Digital Modulations using Matlab: Build Simulation Models from Scratch

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Digital Modulations using Matlab: Build Simulation Models from Scratch

Author: Mathuranathan Viswanathan
Formats : eBook and Paperback
Paperback: 184 pages
Publisher: Independently published (June 14, 2017)
Language: English
ISBN-10: 152149388X
ISBN-13: 978-1521493885
Paperback Dimensions: 7 x 0.4 x 10 inches
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Description

Digital Modulations using Matlab is a learner-friendly, practical and example driven book, that gives you a solid background in building simulation models for digital modulation systems in Matlab. This book, an essential guide for understanding the implementation aspects of a digital modulation system, shows how to simulate and model a digital modulation system from scratch. The implemented simulation models shown in this book, mostly will not use any of the inbuilt communication toolbox functions and hence provide an opportunity for an engineer to understand the basic implementation aspects of modeling various building blocks of a digital modulation system. It presents the following key topics with required theoretical background along with the implementation details in the form of Matlab scripts.

Key features

  • Basics of signal processing essential for implementing digital modulation techniques – generation of test signals, interpreting FFT results, power and energy of a signal, methods to compute convolution, analytic signal and applications.
  • Waveform and complex equivalent baseband simulation models.
  • Digital modulation techniques covered: BPSK and its variants, QPSK and its variants, M-ary PSK, M-ary QAM, M-ary PAM, CPM, MSK, GMSK,M-ary FSK. * Monte Carlo simulation for ascertaining performance of digital modulation techniques in AWGN and fading channels – Eb/N0 Vs BER curves.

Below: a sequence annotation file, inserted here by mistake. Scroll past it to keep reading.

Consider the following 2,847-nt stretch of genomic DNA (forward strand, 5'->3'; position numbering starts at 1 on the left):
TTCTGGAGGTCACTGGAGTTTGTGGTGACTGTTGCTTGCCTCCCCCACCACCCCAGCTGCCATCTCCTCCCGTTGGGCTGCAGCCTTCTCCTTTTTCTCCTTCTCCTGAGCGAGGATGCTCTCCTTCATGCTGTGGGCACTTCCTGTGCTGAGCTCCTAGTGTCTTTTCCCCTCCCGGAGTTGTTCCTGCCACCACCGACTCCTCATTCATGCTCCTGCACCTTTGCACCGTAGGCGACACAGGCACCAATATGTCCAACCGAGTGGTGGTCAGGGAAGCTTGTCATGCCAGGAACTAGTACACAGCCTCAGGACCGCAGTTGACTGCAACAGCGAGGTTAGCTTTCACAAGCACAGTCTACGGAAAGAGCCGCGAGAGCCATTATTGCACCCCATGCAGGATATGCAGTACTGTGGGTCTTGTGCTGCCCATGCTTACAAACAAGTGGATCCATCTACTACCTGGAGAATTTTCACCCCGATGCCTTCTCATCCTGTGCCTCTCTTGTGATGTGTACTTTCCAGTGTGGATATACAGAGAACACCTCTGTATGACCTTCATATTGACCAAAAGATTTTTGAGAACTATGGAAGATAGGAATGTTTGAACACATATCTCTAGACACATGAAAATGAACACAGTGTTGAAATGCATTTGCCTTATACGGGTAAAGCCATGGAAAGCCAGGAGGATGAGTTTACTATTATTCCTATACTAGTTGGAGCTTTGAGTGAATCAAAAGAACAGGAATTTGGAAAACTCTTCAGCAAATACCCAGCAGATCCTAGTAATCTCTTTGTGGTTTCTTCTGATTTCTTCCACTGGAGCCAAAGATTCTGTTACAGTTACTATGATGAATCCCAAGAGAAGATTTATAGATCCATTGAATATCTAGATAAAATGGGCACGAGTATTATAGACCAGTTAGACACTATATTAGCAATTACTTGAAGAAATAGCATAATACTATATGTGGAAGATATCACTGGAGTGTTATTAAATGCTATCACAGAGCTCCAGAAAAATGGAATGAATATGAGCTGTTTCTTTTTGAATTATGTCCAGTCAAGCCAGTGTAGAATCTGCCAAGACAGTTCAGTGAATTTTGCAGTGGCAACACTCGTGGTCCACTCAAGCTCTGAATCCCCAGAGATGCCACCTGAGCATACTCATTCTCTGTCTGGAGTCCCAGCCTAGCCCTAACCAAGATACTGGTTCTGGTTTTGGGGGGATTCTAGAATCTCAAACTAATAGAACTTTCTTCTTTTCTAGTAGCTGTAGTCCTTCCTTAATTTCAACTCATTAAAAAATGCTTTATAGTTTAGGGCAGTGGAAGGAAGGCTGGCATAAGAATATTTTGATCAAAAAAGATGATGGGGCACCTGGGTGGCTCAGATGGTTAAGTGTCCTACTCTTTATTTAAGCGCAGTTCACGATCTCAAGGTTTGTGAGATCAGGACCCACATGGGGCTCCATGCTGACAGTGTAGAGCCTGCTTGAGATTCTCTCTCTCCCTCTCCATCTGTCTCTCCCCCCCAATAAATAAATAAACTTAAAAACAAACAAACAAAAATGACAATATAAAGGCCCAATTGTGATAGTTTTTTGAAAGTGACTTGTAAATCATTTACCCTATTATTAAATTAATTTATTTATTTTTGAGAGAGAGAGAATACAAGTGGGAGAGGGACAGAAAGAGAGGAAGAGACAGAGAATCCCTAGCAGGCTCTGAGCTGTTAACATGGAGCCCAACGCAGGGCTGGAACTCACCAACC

• Design and implementation of linear equalizers – Zero forcing and MMSE equalizers, using them in a communication link.
  • Simulation and performance of modulation systems with receiver impairments.

Table of contents

  • 1 Essentials of Signal Processing
    • 1.1 Generating standard test signals
      • 1.1.1 Sinusoidal signals
      • 1.1.2 Square wave
      • 1.1.3 Rectangular pulse
      • 1.1.4 Gaussian pulse
      • 1.1.5 Chirp signal
    • 1.2 Interpreting FFT results – complex DFT, frequency bins and FFTShift
      • 1.2.1 Real and complex DFT
      • 1.2.2 Fast Fourier Transform (FFT)
      • 1.2.3 Interpreting the FFT results
      • 1.2.4 FFTShift
      • 1.2.5 IFFTShift
      • 1.2.6 Some observations on FFTShift and IFFTShift
    • 1.3 Obtaining magnitude and phase information from FFT
      • 1.3.1 Discrete-time domain representation
      • 1.3.2 Representing the signal in frequency domain using FFT
      • 1.3.3 Reconstructing the time domain signal from the frequency domain samples
    • 1.4 Power and Energy of a signal
      • 1.4.1 Energy of a signal
      • 1.4.2 Power of a signal
      • 1.4.3 Classification of signals
      • 1.4.4 Computation of power of a signal – simulation and verification
    • 1.5 Polynomials, Convolution and Toeplitz matrices
      • 1.5.1 Polynomial functions
      • 1.5.2 Representing single variable polynomial functions
      • 1.5.3 Multiplication of polynomials and linear convolution
      • 1.5.4 Toeplitz Matrix and Convolution
    • 1.6 Methods to compute convolution
      • 1.6.1 Method 1 – Brute-Force Method
      • 1.6.2 Method 2 – Using Toeplitz Matrix
      • 1.6.3 Method 3 – Using FFT to compute convolution
      • 1.6.4 Miscellaneous methods
    • 1.7 Analytic signal and its applications
      • 1.7.1 Analytic signal and Fourier Transform
      • 1.7.2 Applications of analytic signal
    • References
  • 2 Digital Modulators and Demodulators – Passband Simulation Models
    • 2.1 Introduction
    • 2.2 Binary Phase Shift Keying (BPSK)